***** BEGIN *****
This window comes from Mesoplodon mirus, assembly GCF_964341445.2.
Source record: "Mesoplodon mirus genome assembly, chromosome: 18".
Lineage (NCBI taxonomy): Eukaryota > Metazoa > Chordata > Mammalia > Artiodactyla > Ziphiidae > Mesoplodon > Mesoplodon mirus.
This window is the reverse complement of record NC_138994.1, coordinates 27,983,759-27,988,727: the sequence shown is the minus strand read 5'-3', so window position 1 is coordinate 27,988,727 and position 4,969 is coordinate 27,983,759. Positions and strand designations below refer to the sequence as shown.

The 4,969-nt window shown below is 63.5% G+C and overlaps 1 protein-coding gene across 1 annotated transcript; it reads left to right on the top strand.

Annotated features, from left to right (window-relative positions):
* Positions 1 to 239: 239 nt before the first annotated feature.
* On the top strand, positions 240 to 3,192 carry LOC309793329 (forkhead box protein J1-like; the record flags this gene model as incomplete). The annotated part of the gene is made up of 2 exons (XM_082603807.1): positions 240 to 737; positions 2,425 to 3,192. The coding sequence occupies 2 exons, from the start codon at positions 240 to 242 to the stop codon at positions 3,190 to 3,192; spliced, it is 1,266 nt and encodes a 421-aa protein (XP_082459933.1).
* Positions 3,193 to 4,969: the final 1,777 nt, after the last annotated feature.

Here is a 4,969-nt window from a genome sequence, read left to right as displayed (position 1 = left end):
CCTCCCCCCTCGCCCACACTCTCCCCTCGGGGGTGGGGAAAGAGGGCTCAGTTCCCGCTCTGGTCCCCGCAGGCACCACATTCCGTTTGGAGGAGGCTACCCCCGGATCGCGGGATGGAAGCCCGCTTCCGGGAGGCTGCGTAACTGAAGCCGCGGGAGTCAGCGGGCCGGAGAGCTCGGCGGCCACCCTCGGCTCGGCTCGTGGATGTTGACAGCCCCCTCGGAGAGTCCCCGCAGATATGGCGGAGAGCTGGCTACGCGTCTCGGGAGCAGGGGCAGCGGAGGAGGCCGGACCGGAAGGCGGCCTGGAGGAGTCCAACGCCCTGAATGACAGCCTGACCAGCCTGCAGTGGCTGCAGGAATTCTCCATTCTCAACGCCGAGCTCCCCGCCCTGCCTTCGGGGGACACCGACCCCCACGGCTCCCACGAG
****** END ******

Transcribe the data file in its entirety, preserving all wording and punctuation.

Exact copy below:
This window comes from Mesoplodon mirus, assembly GCF_964341445.2.
Source record: "Mesoplodon mirus genome assembly, chromosome: 18".
Lineage (NCBI taxonomy): Eukaryota > Metazoa > Chordata > Mammalia > Artiodactyla > Ziphiidae > Mesoplodon > Mesoplodon mirus.
This window is the reverse complement of record NC_138994.1, coordinates 27,983,759-27,988,727: the sequence shown is the minus strand read 5'-3', so window position 1 is coordinate 27,988,727 and position 4,969 is coordinate 27,983,759. Positions and strand designations below refer to the sequence as shown.

The 4,969-nt window shown below is 63.5% G+C and overlaps 1 protein-coding gene across 1 annotated transcript; it reads left to right on the top strand.

Annotated features, from left to right (window-relative positions):
* Positions 1 to 239: 239 nt before the first annotated feature.
* On the top strand, positions 240 to 3,192 carry LOC309793329 (forkhead box protein J1-like; the record flags this gene model as incomplete). The annotated part of the gene is made up of 2 exons (XM_082603807.1): positions 240 to 737; positions 2,425 to 3,192. The coding sequence occupies 2 exons, from the start codon at positions 240 to 242 to the stop codon at positions 3,190 to 3,192; spliced, it is 1,266 nt and encodes a 421-aa protein (XP_082459933.1).
* Positions 3,193 to 4,969: the final 1,777 nt, after the last annotated feature.

Here is a 4,969-nt window from a genome sequence, read left to right as displayed (position 1 = left end):
CCTCCCCCCTCGCCCACACTCTCCCCTCGGGGGTGGGGAAAGAGGGCTCAGTTCCCGCTCTGGTCCCCGCAGGCACCACATTCCGTTTGGAGGAGGCTACCCCCGGATCGCGGGATGGAAGCCCGCTTCCGGGAGGCTGCGTAACTGAAGCCGCGGGAGTCAGCGGGCCGGAGAGCTCGGCGGCCACCCTCGGCTCGGCTCGTGGATGTTGACAGCCCCCTCGGAGAGTCCCCGCAGATATGGCGGAGAGCTGGCTACGCGTCTCGGGAGCAGGGGCAGCGGAGGAGGCCGGACCGGAAGGCGGCCTGGAGGAGTCCAACGCCCTGAATGACAGCCTGACCAGCCTGCAGTGGCTGCAGGAATTCTCCATTCTCAACGCCGAGCTCCCCGCCCTGCCTTCGGGGGACACCGACCCCCACGGCTCCCACGAG